But then there’s the bit action finale and it’s great. It’s a classic horror problem with a modern, slightly askew approach to it. Gerber sort of saves the issue; he gets credit for the attempt.

That art is really bad though.

B 

CREDITS

A Question of Survival!; writer, Steve Gerber; penciller, Val Mayerik; inker, Sal Trapani; colorist, Linda Lessmann; letterer, Artie Simek; editor, Roy Thomas; publisher, Marvel Comics.

Adventure Into Fear 17 (October 1973)

Fear #17

This story is the best so far in Gerber’s Man-Thing run so far. He does a story introducing a Superman analogue, only without growing up in the world and some other significant changes. But what’s important is how Gerber writes this character as encountering the world. Gerber does a second person thing and it’s fascinating stuff.

The Superman analogue becomes the reader or vice versa. If Gerber’s aware how he’s presenting this story, as a guided tour into how someone is going to experience the reading of the story itself, is he purposefully casting the comic book reader as a superhero. If so, a Superman analogue with its familiarity, works perfectly.

Trapani inks Mayerik again to even more success because there’s this goofy big time superhero action sequence in the middle of a small town. It’s simultaneously delightful and bewildering.

It’s a fantastic, multilayered story. Gerber does singularly well.

A+ 

CREDITS

It Came Out of the Sky!; writer, Steve Gerber; penciller, Val Mayerik; inker, Sal Trapani; colorist, George Roussos; letterer, Jean Izzo; editor, Roy Thomas; publisher, Marvel Comics.

Adventure Into Fear 16 (September 1973)

Fear #16

Sal Trapani inks Mayerik fairly well. Everyone looks a little too Marvel house style for it to be a horror comic, but it’s good art. There’s a lot of action in the issue, with Man-Thing getting involved with these Native American kids who decide to attack an industrialist destroying the swamp. They do it in costume, which gives the book an odd feel.

It’s modern, but then you’ve got these Native Americans in the swamp and it feels like a Western comic or something. Like the cowboy gets lost in the swamp.

No one gets lost here.

Gerber keeps his supporting cast around, even after the vague closure of their last appearance. It gives the setting a good feel–they show up in a crowd scene and Gerber focuses on them–and the familiarity is nice.

Plus, Gerber writes the Man-Thing narration well. It’s confused, just like him.

A- 

CREDITS

Cry of the Native; writer, Steve Gerber; penciller, Val Mayerik; inker, Sal Trapani; colorist, Petra Goldberg; letterer, Artie Simek; editor, Roy Thomas; publisher, Marvel Comics.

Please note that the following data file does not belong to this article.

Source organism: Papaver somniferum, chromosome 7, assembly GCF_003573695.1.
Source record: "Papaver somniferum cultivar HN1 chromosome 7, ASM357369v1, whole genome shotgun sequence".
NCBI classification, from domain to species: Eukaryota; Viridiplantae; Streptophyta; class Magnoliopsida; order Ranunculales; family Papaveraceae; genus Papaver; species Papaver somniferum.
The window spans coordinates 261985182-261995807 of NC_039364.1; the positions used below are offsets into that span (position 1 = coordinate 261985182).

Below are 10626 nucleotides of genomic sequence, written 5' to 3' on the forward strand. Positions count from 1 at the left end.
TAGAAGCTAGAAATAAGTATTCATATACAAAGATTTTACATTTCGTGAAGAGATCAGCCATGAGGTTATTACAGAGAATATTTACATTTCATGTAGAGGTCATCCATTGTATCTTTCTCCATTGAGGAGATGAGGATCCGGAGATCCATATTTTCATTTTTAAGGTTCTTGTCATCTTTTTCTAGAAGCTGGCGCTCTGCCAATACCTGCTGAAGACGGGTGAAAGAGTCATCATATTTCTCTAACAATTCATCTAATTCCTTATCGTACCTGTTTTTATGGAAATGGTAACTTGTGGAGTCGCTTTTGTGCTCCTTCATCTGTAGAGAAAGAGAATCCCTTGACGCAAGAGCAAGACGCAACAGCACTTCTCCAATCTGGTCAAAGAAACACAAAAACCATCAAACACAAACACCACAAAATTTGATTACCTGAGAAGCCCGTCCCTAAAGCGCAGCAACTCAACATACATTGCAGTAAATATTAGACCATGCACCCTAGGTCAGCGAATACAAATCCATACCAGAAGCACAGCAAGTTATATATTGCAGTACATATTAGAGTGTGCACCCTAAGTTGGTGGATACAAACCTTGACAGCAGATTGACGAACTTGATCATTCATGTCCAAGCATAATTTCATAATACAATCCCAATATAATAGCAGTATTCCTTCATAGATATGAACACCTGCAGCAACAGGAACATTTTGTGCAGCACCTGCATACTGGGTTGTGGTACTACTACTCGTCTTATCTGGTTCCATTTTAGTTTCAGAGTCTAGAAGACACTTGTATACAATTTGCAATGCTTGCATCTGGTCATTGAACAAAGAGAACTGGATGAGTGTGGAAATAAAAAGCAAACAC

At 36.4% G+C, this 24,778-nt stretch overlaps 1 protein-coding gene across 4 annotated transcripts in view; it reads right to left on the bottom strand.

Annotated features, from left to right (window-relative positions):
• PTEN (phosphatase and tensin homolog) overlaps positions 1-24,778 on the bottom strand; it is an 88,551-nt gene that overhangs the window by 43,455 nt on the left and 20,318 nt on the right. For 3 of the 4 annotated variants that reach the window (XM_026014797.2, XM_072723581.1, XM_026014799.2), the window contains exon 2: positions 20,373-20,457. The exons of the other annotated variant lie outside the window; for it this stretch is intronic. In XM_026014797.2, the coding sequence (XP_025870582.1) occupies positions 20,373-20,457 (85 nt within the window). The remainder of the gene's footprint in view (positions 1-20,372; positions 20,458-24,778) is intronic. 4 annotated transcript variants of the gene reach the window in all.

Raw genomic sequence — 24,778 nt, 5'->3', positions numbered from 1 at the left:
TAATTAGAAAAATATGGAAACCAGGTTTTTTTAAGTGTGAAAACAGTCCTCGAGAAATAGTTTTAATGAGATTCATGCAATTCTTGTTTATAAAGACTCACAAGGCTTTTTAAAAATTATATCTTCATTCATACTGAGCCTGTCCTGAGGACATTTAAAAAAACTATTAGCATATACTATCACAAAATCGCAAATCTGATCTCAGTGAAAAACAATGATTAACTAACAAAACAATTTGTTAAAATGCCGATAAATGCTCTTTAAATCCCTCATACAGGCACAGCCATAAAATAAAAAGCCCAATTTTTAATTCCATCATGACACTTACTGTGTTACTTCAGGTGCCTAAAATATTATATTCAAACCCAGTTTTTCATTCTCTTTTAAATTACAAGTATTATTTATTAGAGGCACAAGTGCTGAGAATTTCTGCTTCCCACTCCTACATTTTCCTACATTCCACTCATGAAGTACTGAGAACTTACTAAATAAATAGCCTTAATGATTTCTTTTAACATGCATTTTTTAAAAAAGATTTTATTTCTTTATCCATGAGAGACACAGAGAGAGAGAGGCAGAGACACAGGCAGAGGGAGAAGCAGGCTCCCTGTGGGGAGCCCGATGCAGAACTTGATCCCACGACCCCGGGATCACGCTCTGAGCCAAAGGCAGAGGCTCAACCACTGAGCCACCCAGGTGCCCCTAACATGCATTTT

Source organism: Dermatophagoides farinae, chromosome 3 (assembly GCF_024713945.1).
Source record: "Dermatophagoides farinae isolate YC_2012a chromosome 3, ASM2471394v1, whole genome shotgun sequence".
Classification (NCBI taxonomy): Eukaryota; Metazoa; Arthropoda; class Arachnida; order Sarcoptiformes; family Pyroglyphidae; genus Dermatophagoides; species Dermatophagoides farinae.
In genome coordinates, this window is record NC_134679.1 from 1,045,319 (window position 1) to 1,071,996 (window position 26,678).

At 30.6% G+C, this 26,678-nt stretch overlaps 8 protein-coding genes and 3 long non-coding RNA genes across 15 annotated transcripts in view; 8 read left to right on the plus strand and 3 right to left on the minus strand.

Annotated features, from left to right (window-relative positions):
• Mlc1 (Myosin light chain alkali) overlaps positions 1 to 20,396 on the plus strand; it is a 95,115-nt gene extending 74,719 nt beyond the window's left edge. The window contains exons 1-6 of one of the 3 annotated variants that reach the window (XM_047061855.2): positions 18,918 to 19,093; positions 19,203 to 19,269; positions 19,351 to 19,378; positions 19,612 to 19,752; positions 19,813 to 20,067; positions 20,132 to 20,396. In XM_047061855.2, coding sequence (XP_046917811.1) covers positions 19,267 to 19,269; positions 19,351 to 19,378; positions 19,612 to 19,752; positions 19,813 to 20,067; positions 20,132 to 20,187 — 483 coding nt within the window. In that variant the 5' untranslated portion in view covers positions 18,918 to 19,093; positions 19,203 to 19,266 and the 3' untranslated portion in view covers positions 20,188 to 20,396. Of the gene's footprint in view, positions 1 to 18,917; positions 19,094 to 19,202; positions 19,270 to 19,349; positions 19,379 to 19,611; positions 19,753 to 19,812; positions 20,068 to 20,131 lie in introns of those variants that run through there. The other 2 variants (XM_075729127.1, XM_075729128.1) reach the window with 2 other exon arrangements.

Detective Comics 542 (September 1984)

Detective 542

It says something when Moench’s got more character in two or three dialogue interchanges between Jason and Alfred’s daughter–they don’t like each other or something–than in a bunch of lengthy conversations between Batman and Robin. Family services takes Jason Todd away because Bruce Wayne neglected the legal process.

Yeah, right. Seems unlikely, especially when he tells the Wayne Foundation board they exist to do his bidding. It’s a megalomaniac scene and just shows how little Moench has to say about the character. The supporting cast? The villains? Moench does great. Batman? Not so much. Not at all.

If it weren’t for the moody artwork, there wouldn’t even be a point to having Batman and Robin show up in the comic. Everything else is better.

In the feature, anyway, because there’s nothing worse than the Green Arrow backup. Cavalieri introduces so many new character names, it story’s almost incomprehensible.

CREDITS

Between Two Nights; writer, Doug Moench; penciller, Gene Colan; inker, Bob Smith; colorist, Adrienne Roy; letterer, Ben Oda. Green Arrow, The Nightfly II: The Turn of an Unfriendly Card ; writer, Joey Cavalieri; penciller, Shawn McManus; inker, Sal Trapani; colorist, Jeanine Casey; letterer, Bob Lappan. Editor, Len Wein; publisher, DC Comics.

Detective Comics 541 (August 1984)

Detective 541

It’s a strange issue with Batman chasing the Penguin down to Antarctica to stop him from selling military secrets to the Russians. Moench throws in a couple twists, both of them vaguely amusing, but they come after his two instances of Batman overcoming impossible odds to succeed. They aren’t as amusing after Moench’s sapped all the suspense from the comic.

There’s a little with the subplots–family services is after Jason, Vicki Vale has an unwanted suitor–but I don’t think Bruce Wayne even makes an appearance this issue. I should have been keeping track of how often Moench gave him a scene.

The art’s decent. The Antarctic setting isn’t much, however; it’s not Colan’s fault, Moench just doesn’t have much good action for it.

Speaking of bad action, the Green Arrow backup is inane again. Worse, there aren’t even the now regular three excellent McManus panels. It’s a drag.

CREDITS

C–C-Cold!; writer, Doug Moench; penciller, Gene Colan; inker, Bob Smith; colorist, Adrienne Roy; letterer, Ben Oda. Green Arrow, The Nightfly; writer, Joey Cavalieri; penciller, Shawn McManus; inker, Sal Trapani; colorist, Jeanine Casey; letterer, Bob Lappan. Editor, Len Wein; publisher, DC Comics.